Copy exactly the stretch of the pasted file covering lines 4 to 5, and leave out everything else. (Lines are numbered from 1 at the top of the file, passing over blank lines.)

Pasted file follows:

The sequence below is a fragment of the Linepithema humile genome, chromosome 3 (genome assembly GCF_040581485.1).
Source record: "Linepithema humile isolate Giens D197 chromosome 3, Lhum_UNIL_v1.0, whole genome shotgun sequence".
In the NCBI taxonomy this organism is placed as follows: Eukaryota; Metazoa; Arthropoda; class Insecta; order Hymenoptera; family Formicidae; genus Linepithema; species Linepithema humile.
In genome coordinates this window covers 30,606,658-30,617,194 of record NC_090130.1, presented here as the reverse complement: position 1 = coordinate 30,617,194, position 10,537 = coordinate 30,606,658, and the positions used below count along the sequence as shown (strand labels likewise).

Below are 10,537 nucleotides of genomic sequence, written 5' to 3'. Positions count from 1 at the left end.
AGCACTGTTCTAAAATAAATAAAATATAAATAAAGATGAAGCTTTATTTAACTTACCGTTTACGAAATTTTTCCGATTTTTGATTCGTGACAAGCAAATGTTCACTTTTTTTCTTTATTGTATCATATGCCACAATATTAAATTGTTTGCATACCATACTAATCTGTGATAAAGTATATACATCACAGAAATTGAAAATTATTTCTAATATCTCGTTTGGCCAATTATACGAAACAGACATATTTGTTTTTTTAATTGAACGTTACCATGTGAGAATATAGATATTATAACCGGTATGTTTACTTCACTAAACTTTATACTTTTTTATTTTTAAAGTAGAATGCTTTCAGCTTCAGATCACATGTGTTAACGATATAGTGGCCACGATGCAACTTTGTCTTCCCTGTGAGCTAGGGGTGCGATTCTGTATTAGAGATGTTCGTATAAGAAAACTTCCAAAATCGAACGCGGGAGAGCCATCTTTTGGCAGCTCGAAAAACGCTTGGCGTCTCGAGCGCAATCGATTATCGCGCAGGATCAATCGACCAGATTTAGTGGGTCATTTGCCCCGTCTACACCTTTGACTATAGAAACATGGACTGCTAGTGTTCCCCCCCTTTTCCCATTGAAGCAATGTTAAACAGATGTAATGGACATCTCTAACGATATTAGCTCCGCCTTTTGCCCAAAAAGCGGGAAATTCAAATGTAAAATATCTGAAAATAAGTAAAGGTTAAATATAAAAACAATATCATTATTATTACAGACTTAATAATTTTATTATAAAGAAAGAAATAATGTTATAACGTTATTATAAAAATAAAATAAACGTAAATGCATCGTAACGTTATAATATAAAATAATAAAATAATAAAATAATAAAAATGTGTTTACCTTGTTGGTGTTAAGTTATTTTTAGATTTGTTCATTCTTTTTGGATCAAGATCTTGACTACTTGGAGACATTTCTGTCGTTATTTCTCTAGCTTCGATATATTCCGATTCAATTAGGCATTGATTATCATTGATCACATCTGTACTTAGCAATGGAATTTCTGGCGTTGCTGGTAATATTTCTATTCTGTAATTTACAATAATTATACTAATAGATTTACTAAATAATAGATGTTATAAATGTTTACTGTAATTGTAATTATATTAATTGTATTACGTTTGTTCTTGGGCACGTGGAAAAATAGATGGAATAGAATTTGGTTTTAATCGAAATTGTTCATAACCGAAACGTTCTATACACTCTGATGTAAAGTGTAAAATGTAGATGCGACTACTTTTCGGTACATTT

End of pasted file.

In genome coordinates this window covers 30,606,658-30,617,194 of record NC_090130.1, presented here as the reverse complement: position 1 = coordinate 30,617,194, position 10,537 = coordinate 30,606,658, and the positions used below count along the sequence as shown (strand labels likewise).

Below are 10,537 nucleotides of genomic sequence, written 5' to 3'. Positions count from 1 at the left end.